Texas incentivizes development of grassroots biorefinery, CCS project

May 2, 2022
USA BioEnergy has selected Bon Wier for construction of the first of its 12 planned advanced biorefineries for production of sustainable aviation fuel, renewable diesel, and renewable naphtha from a feedstock of wood waste sourced from East Texas forests.

USA BioEnergy LLC, Scottsdale, Ariz., has selected Bon Wier, Newton County, Tex., for construction of the first of its 12 planned advanced biorefineries for production of sustainable aviation fuel (SAF), renewable diesel, and renewable naphtha from a feedstock of wood waste sourced from East Texas forests.

Selected for its location based on economic incentives offered by Texas state and local governments, the proposed Bon Wier renewable fuels production plant—to be operated by USA BioEnergy subsidiary Texas Renewable Fuels (TRF)—will also be equipped with carbon capture and sequestration (CCS) capabilities to support the growing US market for sustainable and renewable fuels as well as the operator’s commitment to deliver 100 million gal/year of SAF to Los Angeles International Airport (LAX) in line with the global energy transition.

This article provides a brief description of the Bon Wier biorefinery project, including feedstock and CCS components, proposed technologies, existing third-party agreements, and USA BioEnergy’s plans to build similar plants across the US.

Project overview, status

First announced in mid-February 2022, the proposed $1.7-billion Bon Wier plant will convert 1 million green tons/year of sustainably sourced wood waste into 34 million gal/year of ultralow-sulfur transportation fuels that, in addition to SAF and renewable diesel, includes renewable naphtha for use as a gasoline blendstock. A green ton is equivalent to 2,000 lb of fresh-cut biomass, or woody material, that includes moisture content.

The plant’s production of renewable fuels—which can be used as a direct replacement for, and reduce carbon dioxide (CO2) emissions by about 80% from, conventional fossil-based fuels—additionally will qualify for the highest levels of federal and state credits under the Renewable Fuel Standard’s (RFS) Renewable Identification Numbers (RINs) and California low-carbon fuel standard (LCFS) programs, respectively, the operator said.

Without disclosing specific details of the parties involved, USA BioEnergy confirmed in a June 2, 2021, presentation that it already had finalized critical elements for the TRF project, including:

  • Detailed engineering.
  • Licensing of technologies to be implemented.
  • Selection of the engineering, procurement, and construction (EPC) contractor.
  • Selection of an operations and maintenance (O&M) provider.

With site selection now decided, the operator said in March 2022 that it expects to complete the Bon Wier plant’s first 34-million gal/year phase by late 2025.

Plans, however, are already under way for a future expansion that would double the biorefinery’s production capacity to 68 million gal/year. A timeline for completion of the plant’s proposed second-phase has yet to be revealed.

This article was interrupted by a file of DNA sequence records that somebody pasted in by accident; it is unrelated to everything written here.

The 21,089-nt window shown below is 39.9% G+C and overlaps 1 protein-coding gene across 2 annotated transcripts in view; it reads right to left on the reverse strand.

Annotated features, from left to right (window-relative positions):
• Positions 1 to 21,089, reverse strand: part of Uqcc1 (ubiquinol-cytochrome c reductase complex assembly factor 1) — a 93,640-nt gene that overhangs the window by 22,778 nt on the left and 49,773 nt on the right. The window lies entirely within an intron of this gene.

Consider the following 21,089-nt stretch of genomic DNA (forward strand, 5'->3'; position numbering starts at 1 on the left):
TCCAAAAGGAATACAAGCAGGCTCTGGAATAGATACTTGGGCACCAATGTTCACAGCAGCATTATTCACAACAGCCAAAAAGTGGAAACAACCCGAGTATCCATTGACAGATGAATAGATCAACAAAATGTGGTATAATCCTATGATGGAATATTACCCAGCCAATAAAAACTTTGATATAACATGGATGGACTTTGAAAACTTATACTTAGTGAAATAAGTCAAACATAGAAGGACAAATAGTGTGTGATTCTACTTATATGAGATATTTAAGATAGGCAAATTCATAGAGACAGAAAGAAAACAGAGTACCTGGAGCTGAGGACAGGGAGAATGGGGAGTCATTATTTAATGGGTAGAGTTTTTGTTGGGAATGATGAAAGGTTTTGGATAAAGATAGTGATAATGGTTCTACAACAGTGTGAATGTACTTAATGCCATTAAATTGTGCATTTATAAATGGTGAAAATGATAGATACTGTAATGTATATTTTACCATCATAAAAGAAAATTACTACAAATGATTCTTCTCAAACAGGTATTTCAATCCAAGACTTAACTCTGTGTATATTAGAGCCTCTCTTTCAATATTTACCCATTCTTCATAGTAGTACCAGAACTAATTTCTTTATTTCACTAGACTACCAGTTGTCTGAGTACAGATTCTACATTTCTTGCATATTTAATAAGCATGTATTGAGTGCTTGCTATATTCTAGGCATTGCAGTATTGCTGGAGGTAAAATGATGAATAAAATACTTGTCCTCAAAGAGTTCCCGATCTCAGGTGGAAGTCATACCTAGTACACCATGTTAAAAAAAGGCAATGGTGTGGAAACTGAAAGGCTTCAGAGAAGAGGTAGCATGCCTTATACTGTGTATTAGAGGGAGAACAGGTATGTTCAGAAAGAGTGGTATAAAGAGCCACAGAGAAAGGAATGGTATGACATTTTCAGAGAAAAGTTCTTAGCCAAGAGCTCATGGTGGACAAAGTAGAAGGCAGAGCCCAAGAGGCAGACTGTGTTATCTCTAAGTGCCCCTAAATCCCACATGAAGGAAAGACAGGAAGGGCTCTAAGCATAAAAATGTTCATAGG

Feedstock, technology

As with each of its planned US biorefineries, TRF’s Bon Wier plant will process about 1 million green tons/year of locally sourced woody biomass, a renewable feedstock generated from logging operations and comprised of unused material such as limbs, tops, bark, and unutilized trees that would otherwise be left either to decompose or burn in a slash pile to emit additional CO2 into the atmosphere, according to USA BioEnergy.

Necessary to meet verified certification requirements (RFS2) to qualify for RINs under the RFS, USA BioEnergy said TRF’s use of the wood-waste feedstock—which the operator intends to obtain within a 75-mile radius—additionally will enable Bon Wier to reach the lowest possible negative carbon intensity (CI) score, increasing the value of financial credits earned under various state LCFS programs.

On Mar. 10, 2022, USA BioEnergy announced Forest2Market Inc.’s completion of an extensive feedstock study to evaluate RFS2-certified biomass availability and pricing in the area surrounding the proposed biorefinery. Alongside concluding that the region holds an abundance of favorably priced woody biomass supply to support both the first and second phases of the plant, the study’s validation of USA BioEnergy’s pricing model also confirmed the operator’s preliminary projection that the biorefinery would directly result in a nearly $40 million/year investment in the forest industries of East Texas and western Louisiana.

Regarding its system-wide feedstock strategy—which seeks biomass resulting from thinning of southern yellow pine plantations and natural pine forests purposely grown to support commercial lumber operations (e.g., sawmills, paper products)—USA BioEnergy said it continues to work closely with forestry experts to ensure its proposed biorefineries will have a “super redundancy” of stable feedstock supply to support renewable fuel production for at least 20 but preferably 30 years. The company additionally confirms it has verified ample availability of wood waste to allow doubling production capacity of each of its planned biorefineries.